Rising young media star: ZenithOptimedia’s Soucy
This is the ninth installment in MiC's series profiling next-gen media minds. How did we find them? MiC and strategy canvassed the industry, asking media shops to single out their top innovative and strategic recruits.
Who: Catherine Soucy, account manager, ZenithOptimedia Montreal
Claim to fame: Considered an intellectual hyperactive around the agency, Soucy is credited for being a strong strategist and always stepping up to a challenge. She was responsible for the 2007 planning for all L’Oréal Paris divisions – skincare and cosmetics – involving print, TV, online, contest entry and OOH, including billboard domination in downtown Toronto.
Background: Soucy has been in the business for two years, after graduating from the University of Montreal with a bachelor’s degree in advertising/marketing. She began her career in Montreal with an internship in the research field and quickly moved to planning. She transferred to the Toronto office for eight months, but is now back in Montreal on the recently won L’Oréal Paris biz and with a promotion to account manager.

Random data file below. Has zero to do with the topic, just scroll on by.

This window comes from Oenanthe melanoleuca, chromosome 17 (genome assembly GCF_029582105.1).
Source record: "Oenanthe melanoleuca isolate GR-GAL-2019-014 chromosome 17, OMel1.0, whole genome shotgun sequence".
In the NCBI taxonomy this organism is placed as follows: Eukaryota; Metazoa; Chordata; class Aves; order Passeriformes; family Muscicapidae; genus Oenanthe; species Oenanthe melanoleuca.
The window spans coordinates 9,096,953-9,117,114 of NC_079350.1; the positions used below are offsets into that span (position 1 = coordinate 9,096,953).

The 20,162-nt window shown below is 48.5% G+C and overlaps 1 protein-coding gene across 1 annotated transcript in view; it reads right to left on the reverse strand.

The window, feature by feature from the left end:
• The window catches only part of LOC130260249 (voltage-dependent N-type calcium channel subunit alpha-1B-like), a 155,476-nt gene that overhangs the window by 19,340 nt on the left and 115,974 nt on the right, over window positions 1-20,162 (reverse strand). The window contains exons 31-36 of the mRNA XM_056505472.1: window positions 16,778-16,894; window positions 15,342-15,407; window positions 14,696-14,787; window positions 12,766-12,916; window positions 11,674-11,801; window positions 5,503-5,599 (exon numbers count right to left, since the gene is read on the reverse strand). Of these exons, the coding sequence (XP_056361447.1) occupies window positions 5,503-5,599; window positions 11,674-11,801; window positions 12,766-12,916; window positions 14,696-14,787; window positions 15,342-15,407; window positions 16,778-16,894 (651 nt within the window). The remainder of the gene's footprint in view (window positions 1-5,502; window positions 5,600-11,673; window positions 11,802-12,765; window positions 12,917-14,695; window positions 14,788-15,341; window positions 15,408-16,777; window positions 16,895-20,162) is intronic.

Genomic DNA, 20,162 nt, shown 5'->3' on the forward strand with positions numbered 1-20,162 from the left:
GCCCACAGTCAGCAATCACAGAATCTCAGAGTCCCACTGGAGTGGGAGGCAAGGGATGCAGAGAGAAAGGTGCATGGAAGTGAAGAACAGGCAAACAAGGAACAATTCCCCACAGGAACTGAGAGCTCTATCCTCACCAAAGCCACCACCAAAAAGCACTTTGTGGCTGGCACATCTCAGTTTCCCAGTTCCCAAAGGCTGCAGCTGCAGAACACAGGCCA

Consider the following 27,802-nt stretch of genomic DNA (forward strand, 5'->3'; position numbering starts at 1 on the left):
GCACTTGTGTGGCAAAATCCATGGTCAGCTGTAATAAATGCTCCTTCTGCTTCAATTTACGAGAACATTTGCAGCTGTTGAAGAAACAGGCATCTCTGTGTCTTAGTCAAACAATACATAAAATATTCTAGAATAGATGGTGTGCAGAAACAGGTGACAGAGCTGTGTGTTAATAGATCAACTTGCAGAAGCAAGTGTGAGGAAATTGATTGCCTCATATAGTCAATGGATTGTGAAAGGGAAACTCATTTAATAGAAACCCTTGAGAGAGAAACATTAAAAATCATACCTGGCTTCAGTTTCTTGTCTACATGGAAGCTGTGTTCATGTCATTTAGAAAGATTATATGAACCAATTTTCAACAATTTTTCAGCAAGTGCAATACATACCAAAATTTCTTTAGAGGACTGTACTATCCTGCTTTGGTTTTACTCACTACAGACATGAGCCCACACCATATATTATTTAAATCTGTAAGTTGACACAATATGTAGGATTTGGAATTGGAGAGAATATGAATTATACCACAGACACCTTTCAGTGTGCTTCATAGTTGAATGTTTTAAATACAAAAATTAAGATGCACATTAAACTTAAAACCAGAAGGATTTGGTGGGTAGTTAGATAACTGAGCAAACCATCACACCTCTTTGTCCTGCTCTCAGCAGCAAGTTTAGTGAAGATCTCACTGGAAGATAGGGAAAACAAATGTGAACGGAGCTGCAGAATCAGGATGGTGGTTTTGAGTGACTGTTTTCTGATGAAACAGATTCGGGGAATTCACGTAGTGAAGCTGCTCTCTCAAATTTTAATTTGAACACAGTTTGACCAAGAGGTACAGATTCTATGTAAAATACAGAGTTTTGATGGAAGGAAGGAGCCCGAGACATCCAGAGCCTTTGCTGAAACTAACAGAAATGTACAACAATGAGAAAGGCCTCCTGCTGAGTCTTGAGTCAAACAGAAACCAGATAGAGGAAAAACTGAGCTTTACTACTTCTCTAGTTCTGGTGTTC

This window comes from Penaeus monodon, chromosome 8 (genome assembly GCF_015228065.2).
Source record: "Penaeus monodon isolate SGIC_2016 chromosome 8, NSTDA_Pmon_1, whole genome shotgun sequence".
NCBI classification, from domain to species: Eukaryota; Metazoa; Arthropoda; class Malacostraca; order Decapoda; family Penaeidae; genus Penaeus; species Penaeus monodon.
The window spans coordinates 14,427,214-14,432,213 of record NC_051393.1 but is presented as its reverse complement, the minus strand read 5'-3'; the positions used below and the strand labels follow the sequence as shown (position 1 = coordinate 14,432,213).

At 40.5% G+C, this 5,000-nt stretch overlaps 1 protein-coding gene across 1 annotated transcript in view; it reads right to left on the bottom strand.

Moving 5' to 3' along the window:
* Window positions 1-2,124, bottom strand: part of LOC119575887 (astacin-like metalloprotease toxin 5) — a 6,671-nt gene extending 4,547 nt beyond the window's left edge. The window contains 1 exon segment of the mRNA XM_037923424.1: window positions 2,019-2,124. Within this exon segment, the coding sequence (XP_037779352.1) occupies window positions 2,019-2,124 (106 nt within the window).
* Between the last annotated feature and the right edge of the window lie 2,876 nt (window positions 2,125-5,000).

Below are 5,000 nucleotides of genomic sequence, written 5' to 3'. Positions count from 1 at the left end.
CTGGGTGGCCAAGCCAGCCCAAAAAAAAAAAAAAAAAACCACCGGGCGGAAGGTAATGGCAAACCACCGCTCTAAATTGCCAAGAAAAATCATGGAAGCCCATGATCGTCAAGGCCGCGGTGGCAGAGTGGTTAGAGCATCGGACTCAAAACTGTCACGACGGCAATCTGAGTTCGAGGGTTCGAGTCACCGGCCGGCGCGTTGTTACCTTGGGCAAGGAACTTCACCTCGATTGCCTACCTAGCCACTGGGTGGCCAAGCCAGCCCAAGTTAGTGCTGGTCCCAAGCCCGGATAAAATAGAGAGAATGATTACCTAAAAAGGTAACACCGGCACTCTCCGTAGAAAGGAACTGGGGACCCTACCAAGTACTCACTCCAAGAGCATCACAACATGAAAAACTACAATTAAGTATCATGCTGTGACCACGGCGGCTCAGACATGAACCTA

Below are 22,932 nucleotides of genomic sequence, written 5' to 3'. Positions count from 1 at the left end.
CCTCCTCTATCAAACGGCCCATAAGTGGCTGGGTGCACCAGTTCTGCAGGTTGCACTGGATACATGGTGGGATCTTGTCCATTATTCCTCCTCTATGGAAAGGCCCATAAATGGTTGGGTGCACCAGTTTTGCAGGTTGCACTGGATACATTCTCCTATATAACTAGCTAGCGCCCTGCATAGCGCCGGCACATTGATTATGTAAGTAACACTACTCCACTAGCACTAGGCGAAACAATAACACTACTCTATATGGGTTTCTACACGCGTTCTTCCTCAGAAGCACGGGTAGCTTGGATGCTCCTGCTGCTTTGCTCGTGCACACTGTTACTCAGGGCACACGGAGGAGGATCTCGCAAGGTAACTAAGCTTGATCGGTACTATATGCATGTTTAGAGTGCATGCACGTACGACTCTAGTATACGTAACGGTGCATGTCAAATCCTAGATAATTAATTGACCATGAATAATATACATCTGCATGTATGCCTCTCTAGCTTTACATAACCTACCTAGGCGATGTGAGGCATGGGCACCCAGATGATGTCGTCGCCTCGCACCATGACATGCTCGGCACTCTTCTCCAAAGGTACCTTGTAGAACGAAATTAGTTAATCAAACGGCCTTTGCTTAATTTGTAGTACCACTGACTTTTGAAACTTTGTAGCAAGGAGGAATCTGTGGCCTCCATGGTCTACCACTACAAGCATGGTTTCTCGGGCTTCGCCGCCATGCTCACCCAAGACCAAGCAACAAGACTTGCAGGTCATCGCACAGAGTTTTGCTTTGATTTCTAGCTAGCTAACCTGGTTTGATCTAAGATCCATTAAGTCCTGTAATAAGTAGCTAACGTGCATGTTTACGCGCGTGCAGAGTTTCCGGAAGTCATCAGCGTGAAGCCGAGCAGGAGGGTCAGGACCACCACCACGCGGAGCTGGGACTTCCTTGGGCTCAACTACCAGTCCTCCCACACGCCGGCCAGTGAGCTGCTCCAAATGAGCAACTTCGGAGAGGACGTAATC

What brand is getting it right? ‘Nike – its vision, innovation, emotion and pure brand equity. It makes us feel empowered. It is very consumer-focused, consistent, integrated, big, and everything it does conveys this – for example, RUNTO or Nike+iPod Sport Kit. It’s huge in OOH. It’s a brand that, like its message, is dynamic, wanting to push the limits, invent and explore new media opportunities – but it always resonates with consumers. Nike is everywhere I expect it to be – which is the unexpected.’
Are clients still missing new opportunities due to caution? ‘Yes, mostly due to sheer CPM measurements, which don’t usually take into account the impact of the idea – the consumer WOM, PR opportunities or the negotiating power it can give. Lack of metrics makes big ideas and new media channels difficult to sell. Even if the environment is highly relevant, they remain hard to quantify in terms of sales and ROI.’
What common industry belief should be trashed? ‘That for your print ad to be noticed, it has to be in the first quarter of a magazine on a right-hand page. Data (Starch, Magazines Canada) show that the difference is not as great as some expect. Highly relevant, targeted content has a strong link to the level of receptiveness and brand consideration among consumers. It’s all about the quality of the environment.’